Victim Advocate: Career and Salary Facts

Find out about the types of jobs you could pursue as a victim advocate. Read on to learn more about career options along with training information and salary. Schools offering Criminology degrees can also be found in these popular choices.

What Does a Victim Advocate Do?

Victim advocates aid crime victims through the criminal justice system, helping to understand and prevent crime as well as supporting people through the aftermath of crime. They may help victims of domestic abuse leave their situation, help people access health services after a crime, or direct them towards the relevant legal services. As much of this work is done one-on-one with vulnerable people, victim advocates need to have excellent communication skills and a sympathetic, approachable attitude. Victim advocates may also be referred to as social and human services assistants, according to The U.S. Bureau of Labor Statistics (BLS) (www.bls.gov). The following chart gives an overview of career expectations:

Degree RequiredHigh school diploma or equivalent at minimum; associate's degree or certificate optional
Education Field of Study Social Work, Gerontology
Training Required Varies; on-the-job training, employee workshops, online training programs, volunteer programs
Job Growth (2014-2024)11% for all social and human service assistants*
Median Salary (2017)$34,602**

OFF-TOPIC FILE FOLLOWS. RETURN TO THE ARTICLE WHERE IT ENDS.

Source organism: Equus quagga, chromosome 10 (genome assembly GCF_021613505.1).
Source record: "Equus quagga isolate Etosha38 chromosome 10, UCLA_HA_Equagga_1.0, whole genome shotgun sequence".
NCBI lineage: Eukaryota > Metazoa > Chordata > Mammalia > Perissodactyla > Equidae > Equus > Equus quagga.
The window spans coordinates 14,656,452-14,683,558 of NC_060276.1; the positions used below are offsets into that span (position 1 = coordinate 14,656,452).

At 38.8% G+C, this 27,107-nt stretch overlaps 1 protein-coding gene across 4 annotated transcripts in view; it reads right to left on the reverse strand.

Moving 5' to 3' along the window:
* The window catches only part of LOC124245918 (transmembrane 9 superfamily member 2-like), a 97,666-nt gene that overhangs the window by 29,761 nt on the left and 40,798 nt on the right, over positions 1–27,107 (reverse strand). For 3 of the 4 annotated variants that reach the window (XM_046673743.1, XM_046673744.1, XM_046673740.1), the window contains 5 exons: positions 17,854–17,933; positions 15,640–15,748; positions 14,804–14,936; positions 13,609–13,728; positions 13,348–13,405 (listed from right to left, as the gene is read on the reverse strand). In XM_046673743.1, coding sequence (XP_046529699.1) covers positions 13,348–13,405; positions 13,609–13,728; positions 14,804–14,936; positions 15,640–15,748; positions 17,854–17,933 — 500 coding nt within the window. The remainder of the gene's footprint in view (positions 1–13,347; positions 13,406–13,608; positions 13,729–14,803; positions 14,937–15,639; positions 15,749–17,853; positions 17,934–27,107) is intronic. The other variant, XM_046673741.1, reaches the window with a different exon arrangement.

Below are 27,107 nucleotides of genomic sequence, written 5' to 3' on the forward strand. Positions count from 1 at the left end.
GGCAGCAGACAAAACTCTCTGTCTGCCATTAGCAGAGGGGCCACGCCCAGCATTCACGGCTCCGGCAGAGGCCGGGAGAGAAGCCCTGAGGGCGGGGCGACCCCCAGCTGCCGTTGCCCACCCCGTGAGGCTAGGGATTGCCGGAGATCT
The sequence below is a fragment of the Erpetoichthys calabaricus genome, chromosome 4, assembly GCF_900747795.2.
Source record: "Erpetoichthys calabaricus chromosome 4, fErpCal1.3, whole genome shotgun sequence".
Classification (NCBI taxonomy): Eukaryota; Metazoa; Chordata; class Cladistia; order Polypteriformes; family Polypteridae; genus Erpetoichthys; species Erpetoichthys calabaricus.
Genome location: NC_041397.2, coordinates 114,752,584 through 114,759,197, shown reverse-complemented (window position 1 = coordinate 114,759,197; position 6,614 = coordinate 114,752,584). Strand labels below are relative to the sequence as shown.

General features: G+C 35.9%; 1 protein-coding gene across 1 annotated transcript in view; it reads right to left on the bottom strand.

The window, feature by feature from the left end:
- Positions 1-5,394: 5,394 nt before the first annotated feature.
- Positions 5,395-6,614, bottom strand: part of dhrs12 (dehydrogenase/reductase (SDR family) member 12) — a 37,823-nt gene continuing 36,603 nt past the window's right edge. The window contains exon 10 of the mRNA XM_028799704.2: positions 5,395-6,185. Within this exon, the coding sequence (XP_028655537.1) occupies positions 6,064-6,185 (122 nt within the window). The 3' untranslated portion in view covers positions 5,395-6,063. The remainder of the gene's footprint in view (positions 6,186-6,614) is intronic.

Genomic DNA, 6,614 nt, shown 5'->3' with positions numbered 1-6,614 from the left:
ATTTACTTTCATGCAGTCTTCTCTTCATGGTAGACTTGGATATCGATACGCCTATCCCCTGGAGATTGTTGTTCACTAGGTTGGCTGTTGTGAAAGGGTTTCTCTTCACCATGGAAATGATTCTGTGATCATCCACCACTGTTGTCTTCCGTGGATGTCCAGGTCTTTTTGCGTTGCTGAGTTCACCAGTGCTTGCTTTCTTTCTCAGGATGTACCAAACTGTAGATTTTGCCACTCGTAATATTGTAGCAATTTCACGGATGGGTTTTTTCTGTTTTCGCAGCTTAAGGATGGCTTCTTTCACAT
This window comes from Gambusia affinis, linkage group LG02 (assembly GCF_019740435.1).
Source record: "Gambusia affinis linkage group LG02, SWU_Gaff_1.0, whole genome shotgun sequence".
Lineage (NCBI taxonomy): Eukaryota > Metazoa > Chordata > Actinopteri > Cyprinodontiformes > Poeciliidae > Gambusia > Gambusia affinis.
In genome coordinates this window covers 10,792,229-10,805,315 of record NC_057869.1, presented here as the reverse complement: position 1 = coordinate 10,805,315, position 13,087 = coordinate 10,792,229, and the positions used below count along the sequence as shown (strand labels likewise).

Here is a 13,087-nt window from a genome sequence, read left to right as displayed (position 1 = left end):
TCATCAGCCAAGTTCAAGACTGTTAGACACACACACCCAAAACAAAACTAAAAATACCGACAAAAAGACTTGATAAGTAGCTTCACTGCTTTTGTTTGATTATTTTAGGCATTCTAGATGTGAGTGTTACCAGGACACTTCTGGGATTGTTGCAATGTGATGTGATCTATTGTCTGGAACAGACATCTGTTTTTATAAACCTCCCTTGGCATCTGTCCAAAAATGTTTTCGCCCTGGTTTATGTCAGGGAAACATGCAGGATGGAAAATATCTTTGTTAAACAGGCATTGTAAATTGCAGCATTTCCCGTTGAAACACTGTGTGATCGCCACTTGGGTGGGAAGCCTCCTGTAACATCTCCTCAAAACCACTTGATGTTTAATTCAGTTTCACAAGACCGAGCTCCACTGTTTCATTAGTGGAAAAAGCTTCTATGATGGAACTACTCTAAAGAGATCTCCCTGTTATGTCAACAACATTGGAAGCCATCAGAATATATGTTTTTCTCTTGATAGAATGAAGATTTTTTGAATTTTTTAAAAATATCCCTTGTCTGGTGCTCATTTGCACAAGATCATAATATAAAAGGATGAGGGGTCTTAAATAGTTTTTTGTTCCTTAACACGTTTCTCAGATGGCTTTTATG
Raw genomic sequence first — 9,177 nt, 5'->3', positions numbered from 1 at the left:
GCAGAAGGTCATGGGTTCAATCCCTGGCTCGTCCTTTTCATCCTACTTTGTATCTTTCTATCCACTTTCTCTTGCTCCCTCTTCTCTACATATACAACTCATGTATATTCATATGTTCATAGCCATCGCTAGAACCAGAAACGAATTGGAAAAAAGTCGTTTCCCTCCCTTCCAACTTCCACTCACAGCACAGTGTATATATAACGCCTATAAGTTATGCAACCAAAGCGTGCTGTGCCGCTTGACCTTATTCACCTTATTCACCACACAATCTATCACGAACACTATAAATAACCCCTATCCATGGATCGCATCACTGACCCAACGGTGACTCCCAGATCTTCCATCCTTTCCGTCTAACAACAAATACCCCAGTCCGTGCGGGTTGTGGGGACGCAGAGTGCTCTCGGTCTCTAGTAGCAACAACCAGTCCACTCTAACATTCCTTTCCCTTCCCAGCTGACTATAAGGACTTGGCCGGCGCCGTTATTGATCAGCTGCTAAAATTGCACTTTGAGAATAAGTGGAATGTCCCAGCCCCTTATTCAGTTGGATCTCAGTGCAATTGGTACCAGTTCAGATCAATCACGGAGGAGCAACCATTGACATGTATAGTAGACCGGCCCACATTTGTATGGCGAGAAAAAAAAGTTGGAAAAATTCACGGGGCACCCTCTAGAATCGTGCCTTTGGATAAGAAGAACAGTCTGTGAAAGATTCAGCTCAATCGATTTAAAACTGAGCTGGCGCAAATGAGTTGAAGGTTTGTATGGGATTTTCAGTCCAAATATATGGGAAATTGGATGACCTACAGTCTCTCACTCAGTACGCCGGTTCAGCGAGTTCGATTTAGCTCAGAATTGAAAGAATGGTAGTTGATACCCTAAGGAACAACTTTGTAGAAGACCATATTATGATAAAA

Source: *The U.S. Bureau of Labor Statistics, **PayScale.com

Where Could I Work as a Victim Advocate?

In general, you would work on behalf of a variety of victims in both private and public agencies. The United States Department of Justice (DOJ) has several programs that provide assistance to children and adults involved with domestic and other types of violence (www.justice.gov). These programs handle cases related to cultural and language-based issues, persons with disabilities, legal assistance and transitional housing. The DOJ also provides information, resources and assistance about dating violence, domestic violence, sexual assault and stalking.

You may also be interested in exploring The Federal Bureau of Investigation's (FBI) Office for Victim Assistance (OVA), which houses the Victims Assistance Program (www.fbi.gov). Each OVA division has a specific population with whom they work. You may assist victims of terrorist attacks or ensure that child witnesses are handled properly and not further traumatized by the interview process. If you are bilingual, you may also assist with translation services.

You could also find a position working for local, national or international advocacy organizations. The BLS refers to joint ventures where civic and corporate partnerships are formed to include both advocacy and grant making. These partnerships are potentially able to raise more funds so that non-government agencies don't have to rely as much on private donations.

Will I Need a Degree?